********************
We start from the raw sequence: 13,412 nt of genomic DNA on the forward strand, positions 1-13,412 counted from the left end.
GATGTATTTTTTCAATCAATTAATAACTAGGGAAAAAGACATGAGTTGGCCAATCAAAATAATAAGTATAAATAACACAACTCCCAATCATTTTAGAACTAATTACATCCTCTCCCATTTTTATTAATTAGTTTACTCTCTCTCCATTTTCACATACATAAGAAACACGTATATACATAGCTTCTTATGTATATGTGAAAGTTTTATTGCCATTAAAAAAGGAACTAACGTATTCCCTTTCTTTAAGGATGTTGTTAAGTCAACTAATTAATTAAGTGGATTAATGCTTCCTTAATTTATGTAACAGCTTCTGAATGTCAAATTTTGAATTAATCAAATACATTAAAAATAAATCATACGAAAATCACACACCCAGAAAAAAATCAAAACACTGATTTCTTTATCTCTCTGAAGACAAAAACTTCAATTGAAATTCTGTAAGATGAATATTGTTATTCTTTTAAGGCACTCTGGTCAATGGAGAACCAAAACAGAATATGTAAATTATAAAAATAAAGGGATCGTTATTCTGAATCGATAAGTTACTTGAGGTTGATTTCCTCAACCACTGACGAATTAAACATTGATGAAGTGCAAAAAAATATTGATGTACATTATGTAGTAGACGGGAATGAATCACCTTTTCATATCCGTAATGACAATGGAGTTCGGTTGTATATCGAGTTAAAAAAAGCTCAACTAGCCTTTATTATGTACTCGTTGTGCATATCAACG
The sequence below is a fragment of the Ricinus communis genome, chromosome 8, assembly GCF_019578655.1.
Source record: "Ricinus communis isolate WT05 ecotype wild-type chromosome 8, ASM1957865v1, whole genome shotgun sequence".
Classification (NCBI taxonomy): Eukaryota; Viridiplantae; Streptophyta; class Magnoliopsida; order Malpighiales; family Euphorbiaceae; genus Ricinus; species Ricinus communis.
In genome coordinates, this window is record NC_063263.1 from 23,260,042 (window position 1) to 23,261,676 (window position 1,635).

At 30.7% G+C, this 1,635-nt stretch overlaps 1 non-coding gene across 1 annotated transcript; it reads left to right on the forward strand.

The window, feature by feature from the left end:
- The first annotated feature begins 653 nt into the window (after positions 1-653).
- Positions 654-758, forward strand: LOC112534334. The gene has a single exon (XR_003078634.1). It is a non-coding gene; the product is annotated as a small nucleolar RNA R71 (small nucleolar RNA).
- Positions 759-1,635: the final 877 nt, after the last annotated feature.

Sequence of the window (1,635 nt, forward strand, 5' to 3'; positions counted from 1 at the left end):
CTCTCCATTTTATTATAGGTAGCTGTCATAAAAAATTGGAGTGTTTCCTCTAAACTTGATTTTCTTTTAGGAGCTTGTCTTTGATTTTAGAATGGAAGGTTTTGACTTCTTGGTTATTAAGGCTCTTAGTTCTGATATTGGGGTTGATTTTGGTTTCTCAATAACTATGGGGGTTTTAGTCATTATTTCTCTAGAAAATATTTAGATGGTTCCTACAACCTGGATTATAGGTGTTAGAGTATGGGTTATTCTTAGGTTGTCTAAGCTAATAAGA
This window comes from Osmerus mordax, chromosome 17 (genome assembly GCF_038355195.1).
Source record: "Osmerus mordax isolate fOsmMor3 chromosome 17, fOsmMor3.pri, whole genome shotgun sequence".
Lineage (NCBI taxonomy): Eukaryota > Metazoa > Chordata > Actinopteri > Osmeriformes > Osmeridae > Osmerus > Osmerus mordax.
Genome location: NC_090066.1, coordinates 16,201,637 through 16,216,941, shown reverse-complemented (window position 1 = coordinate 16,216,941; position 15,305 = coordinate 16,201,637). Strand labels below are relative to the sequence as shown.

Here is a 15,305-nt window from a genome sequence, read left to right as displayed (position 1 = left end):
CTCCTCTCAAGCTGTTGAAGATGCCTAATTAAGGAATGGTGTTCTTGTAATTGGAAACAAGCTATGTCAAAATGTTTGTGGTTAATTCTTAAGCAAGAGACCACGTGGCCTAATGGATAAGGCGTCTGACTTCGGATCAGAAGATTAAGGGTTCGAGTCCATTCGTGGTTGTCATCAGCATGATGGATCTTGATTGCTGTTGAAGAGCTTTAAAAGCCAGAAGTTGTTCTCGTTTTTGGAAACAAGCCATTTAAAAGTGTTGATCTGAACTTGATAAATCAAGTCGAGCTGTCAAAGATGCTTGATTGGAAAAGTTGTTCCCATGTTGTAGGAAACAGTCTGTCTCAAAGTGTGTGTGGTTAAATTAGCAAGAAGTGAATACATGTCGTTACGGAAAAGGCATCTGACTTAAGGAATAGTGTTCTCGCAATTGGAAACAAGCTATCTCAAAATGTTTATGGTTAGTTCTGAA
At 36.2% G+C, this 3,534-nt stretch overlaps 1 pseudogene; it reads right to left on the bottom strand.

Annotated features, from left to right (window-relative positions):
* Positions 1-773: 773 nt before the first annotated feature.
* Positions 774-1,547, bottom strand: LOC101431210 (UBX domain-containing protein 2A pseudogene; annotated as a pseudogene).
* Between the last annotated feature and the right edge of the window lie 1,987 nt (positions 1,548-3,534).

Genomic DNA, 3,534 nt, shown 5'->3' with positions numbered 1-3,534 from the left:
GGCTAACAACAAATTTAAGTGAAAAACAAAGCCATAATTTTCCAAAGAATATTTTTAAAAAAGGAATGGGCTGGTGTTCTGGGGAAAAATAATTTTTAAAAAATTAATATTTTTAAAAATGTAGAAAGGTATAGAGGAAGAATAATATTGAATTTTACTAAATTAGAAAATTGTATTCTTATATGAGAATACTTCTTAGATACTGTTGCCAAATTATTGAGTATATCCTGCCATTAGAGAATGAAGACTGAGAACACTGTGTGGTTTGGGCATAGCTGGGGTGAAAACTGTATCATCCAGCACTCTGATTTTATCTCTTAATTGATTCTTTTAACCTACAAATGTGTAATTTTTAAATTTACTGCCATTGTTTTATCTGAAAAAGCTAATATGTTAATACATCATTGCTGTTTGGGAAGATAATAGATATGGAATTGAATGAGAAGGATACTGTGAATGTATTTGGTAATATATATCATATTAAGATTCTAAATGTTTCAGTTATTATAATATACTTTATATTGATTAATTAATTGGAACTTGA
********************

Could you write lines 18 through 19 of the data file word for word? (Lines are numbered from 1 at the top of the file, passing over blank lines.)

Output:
Here is a 15,305-nt window from a genome sequence, read left to right as displayed (position 1 = left end):
CTCCTCTCAAGCTGTTGAAGATGCCTAATTAAGGAATGGTGTTCTTGTAATTGGAAACAAGCTATGTCAAAATGTTTGTGGTTAATTCTTAAGCAAGAGACCACGTGGCCTAATGGATAAGGCGTCTGACTTCGGATCAGAAGATTAAGGGTTCGAGTCCATTCGTGGTTGTCATCAGCATGATGGATCTTGATTGCTGTTGAAGAGCTTTAAAAGCCAGAAGTTGTTCTCGTTTTTGGAAACAAGCCATTTAAAAGTGTTGATCTGAACTTGATAAATCAAGTCGAGCTGTCAAAGATGCTTGATTGGAAAAGTTGTTCCCATGTTGTAGGAAACAGTCTGTCTCAAAGTGTGTGTGGTTAAATTAGCAAGAAGTGAATACATGTCGTTACGGAAAAGGCATCTGACTTAAGGAATAGTGTTCTCGCAATTGGAAACAAGCTATCTCAAAATGTTTATGGTTAGTTCTGAA